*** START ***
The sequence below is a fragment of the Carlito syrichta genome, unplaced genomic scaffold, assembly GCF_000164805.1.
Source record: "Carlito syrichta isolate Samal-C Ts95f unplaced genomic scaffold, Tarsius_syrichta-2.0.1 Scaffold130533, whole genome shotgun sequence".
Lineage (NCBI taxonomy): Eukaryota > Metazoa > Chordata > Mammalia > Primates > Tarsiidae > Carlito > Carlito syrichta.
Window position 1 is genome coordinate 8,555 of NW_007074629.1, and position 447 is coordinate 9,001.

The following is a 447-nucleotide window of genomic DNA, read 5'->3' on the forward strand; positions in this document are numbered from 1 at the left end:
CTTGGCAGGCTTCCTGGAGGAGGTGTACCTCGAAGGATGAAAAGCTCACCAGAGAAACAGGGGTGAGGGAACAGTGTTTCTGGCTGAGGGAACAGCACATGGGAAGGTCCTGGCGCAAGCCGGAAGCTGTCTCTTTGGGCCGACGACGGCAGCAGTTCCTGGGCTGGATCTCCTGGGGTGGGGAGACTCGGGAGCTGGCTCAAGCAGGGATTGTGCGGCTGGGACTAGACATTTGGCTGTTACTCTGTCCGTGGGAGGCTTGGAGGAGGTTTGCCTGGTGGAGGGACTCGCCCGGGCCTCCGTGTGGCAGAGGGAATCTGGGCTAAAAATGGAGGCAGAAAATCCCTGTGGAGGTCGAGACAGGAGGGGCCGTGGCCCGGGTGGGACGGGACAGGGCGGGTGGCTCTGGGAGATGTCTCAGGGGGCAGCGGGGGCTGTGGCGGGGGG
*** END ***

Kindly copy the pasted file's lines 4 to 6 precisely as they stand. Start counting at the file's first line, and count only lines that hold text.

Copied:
Window position 1 is genome coordinate 8,555 of NW_007074629.1, and position 447 is coordinate 9,001.

The following is a 447-nucleotide window of genomic DNA, read 5'->3' on the forward strand; positions in this document are numbered from 1 at the left end:
CTTGGCAGGCTTCCTGGAGGAGGTGTACCTCGAAGGATGAAAAGCTCACCAGAGAAACAGGGGTGAGGGAACAGTGTTTCTGGCTGAGGGAACAGCACATGGGAAGGTCCTGGCGCAAGCCGGAAGCTGTCTCTTTGGGCCGACGACGGCAGCAGTTCCTGGGCTGGATCTCCTGGGGTGGGGAGACTCGGGAGCTGGCTCAAGCAGGGATTGTGCGGCTGGGACTAGACATTTGGCTGTTACTCTGTCCGTGGGAGGCTTGGAGGAGGTTTGCCTGGTGGAGGGACTCGCCCGGGCCTCCGTGTGGCAGAGGGAATCTGGGCTAAAAATGGAGGCAGAAAATCCCTGTGGAGGTCGAGACAGGAGGGGCCGTGGCCCGGGTGGGACGGGACAGGGCGGGTGGCTCTGGGAGATGTCTCAGGGGGCAGCGGGGGCTGTGGCGGGGGG